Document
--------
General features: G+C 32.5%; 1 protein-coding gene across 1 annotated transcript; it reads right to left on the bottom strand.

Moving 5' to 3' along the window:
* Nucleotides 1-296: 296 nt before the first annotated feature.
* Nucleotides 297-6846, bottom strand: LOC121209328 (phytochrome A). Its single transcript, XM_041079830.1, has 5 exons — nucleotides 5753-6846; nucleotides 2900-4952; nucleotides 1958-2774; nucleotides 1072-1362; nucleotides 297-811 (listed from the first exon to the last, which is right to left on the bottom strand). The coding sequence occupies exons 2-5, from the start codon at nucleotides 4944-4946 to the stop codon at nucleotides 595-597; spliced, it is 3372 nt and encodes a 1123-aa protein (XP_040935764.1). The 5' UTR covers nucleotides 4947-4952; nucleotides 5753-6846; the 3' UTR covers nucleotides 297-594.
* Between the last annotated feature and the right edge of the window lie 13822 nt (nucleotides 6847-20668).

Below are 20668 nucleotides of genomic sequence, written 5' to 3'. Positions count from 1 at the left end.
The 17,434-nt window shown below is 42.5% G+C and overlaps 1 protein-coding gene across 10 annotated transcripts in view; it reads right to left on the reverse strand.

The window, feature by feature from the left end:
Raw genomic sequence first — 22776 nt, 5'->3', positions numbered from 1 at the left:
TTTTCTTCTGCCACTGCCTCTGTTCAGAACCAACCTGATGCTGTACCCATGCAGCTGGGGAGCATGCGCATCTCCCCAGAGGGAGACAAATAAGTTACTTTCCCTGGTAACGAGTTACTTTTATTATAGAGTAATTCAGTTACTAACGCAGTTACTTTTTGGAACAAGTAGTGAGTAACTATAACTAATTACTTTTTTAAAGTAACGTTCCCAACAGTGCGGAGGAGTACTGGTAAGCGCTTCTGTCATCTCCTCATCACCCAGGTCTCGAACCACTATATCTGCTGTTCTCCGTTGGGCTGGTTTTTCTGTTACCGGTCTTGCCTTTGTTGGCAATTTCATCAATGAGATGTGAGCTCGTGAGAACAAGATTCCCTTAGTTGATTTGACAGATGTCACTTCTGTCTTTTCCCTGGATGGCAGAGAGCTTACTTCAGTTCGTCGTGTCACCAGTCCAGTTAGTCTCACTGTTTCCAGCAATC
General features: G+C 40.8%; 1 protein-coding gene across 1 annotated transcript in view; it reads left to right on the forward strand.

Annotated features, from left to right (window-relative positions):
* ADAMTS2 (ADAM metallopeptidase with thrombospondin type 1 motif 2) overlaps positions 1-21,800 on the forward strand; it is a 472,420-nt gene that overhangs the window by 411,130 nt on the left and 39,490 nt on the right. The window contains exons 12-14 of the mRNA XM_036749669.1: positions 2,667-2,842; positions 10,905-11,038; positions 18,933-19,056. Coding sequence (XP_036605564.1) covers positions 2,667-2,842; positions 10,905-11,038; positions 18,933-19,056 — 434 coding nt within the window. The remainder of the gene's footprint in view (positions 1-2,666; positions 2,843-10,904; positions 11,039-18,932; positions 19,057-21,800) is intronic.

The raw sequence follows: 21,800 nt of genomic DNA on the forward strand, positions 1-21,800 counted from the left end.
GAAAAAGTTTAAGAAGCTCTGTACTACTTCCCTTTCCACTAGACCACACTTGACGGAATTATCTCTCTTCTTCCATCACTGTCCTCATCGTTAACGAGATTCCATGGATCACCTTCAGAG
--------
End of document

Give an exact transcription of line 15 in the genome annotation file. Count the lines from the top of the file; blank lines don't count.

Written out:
GAAAAAGTTTAAGAAGCTCTGTACTACTTCCCTTTCCACTAGACCACACTTGACGGAATTATCTCTCTTCTTCCATCACTGTCCTCATCGTTAACGAGATTCCATGGATCACCTTCAGAG